Tuesday, February 14, 2012

When love just isn’t in the cards


Excuse my bed head and puffy eyes. I’m coming off Valentine’s Day with another Hallmark hangover.

I don’t know what exactly I said last night, via the greeting card I gave my wife, but I’m certain that it was probably stupid.

There she is, this woman I love. Before we met, my life teetered upon aged pilings with dry rot. She came along and built a stone foundation for my soul. And what does she receive in return?

Envelope, please …

A wise-cracking Valentine’s Day card saying something about keeping up the good work?

I’m a fool.


Sunday, February 5, 2012

New heroes for the downwardly mobile


This is not defeatism. This is forward thinking. For downwardly mobile times, our children need downwardly mobile heroes.


Since our nation is now officially getting reacquainted with the generations-old notion of wishing a better life for our children, who can we point to as role models? Not the carnie shysters of Wall Street who guessed our weight in Chinese yuan while we rubbed sun block on our credit cards during a decades’ long Indian summer of affluence.

And not our own parents. Sorry Mom. Sorry Dad. Love ya! But most of them have pensions. And we don’t. And neither will our children, most likely.


In downwardly mobile times, wouldn’t it be wiser to have heroes who never bought into the dream of upward mobility to begin with?


In other words, these heroes are not what the immigrant steamfitter in the 1800s had in mind when he dreamed of a better life for his children as he trundled home after a long day of hard work and low wages against a backdrop of nativist discrimination.


They are probably not what the soot-smeared coalminer in the 1930s had in mind when he wished for a better life for his children as he walked home against the backdrop of another methane explosion.

They are probably not what the cod fisherman in the 1980s had in mind as he pointed his hull homeward with empty ice chests against the backdrop of a decimated fishery.

What separates us dreaming parents today from those dreaming parents then is that upward mobility — the expectation of a better life for our children — can no longer be presumed. We (you and me) have lived the better life. Most of us were raised in it. And now we are witnesses, by varying degrees, to its disassembly.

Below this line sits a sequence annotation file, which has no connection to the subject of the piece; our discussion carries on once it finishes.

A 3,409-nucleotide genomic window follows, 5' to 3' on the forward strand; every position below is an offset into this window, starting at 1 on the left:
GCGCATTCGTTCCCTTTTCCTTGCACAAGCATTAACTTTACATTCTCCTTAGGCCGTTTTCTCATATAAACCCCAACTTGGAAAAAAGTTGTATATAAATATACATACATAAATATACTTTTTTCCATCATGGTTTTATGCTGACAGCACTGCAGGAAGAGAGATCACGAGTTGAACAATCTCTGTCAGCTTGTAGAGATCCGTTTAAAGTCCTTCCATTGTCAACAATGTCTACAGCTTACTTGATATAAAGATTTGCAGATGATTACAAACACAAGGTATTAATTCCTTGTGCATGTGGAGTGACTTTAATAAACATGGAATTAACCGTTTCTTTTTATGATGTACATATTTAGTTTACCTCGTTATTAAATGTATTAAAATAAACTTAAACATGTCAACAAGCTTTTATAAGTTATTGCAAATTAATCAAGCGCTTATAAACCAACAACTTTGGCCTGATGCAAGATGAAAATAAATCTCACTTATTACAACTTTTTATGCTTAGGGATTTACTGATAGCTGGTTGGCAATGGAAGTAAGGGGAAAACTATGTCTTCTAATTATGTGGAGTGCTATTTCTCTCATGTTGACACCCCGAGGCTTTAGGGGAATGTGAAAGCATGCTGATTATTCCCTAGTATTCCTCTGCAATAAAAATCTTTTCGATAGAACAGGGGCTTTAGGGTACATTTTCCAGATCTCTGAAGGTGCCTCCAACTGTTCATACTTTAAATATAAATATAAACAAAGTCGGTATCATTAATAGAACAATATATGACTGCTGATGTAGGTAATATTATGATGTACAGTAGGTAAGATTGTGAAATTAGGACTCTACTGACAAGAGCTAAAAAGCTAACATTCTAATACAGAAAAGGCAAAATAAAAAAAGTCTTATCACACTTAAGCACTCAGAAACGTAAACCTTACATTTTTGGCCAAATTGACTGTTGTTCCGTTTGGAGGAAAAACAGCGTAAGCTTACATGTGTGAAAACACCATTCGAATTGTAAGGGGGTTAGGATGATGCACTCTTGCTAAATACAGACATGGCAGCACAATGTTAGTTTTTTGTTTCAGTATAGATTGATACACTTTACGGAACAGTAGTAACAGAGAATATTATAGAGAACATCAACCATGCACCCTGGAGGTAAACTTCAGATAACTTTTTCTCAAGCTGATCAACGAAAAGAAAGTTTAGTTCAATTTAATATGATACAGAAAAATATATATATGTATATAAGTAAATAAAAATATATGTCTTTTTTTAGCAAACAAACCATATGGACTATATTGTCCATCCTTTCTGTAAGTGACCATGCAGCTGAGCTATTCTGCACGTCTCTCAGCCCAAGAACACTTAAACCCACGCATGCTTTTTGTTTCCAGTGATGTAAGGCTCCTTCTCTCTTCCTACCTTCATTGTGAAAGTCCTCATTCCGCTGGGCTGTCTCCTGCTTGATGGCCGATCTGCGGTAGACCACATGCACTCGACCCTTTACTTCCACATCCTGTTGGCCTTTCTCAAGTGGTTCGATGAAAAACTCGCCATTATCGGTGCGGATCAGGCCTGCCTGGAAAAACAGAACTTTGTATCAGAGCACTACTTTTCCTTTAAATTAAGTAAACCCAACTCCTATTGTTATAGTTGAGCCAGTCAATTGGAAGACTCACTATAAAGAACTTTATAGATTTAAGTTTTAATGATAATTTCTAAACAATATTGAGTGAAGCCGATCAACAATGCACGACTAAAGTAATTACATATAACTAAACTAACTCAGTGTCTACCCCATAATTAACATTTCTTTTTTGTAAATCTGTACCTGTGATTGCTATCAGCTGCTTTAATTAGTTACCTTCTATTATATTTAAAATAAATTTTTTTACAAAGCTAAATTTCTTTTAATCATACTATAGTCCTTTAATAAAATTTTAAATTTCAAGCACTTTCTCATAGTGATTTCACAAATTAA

So what now?

For me, prompted by my first grader son who recently announced he wishes to grow up to join that most upwardly mobile of upwardly mobile occupations — being an astronaut — I’m rehearsing a speech that I’ll eventually give to him while he still trusts me. The working title of the speech is "Strive to Be More Like the Amish."

Granted, so far my speech sounds way more “Ted Kaczynski” than “Henry David Thoreau,” and I’m working on that. I removed the part about steadfastly rooting himself in the receding end of an advancing society. And I’ve added some parts about the need for him to pluck the iron strings that will put his soul in accord with creation. But basically the gist of it is this: “Son, the future is food. Go be a farmer.”

I’ll explain to him how the Amish are the horseshoe crabs of humanity. Built for the long haul, perpetually headstrong, perpetually prepared, they never bought into the Industrial Revolution, or any other revolution for that matter, so they have nothing to lose by its demise. They don't have to worry that China and India are now competing for the oil we Americans burn like a birthright. Hobbling in horses and buggies across our furious freeways, the Amish are not concerned the oil will run out, that probably nothing could replace oil at the same scale, that the subprime mortgage market would collapse along with our currency, that home equity would evaporate, and that life may get mighty uncomfortable. They have lived uncomfortably all along. But they probably won't go hungry.

"Strive to be downwardly mobile,” is how my speech goes. “Get some land. Learn to grow edible plants. Retrofit a house with the monochromatic plumage of photovoltaics or whatever. Get off the grid. Lead a life of quiet disconnection.

"Get a cow. Maybe some pigs. Have the grit, the pluck, the courage to wet the stone, to sharpen the blade, to turn a feathery fowl on a bed of wood shavings into a golden main course on a bed of homegrown potatoes. Let this be your dream.”

For good measure, I’ll recite some words from the American poet Edwin Markham about a farmer: "Bowed by the weight of centuries/ he leans upon his hoe and gazes on the ground/ The emptiness of ages in his face/ And on his back the burden of the world" — which, while really depressing, is not nearly as depressing as the fact I actually memorized that quote as a part of my upwardly mobile education in an upwardly mobile age in which being a farmer was frowned upon.

Anyway, that’s the speech so far. Tell me I’m wacko, or forever hold your peace. But like the steamfitter, like the coalminer, like the cod fisherman, like all of our forefathers — but perhaps excluding our parents — we have come to an age where we must once again wish for better lives for our children. It’s a notion that built this nation.

The difference is we parents today may have a more difficult time discerning what this better life might look like.

At this moment, the largest leap for mankind may be the one that involves a few small steps backward. That's why when my son draws a picture of himself riding in a rocket ship and asks me how to spell “astronaut,” I spell it for him thusly: “A-m-i-s-h.”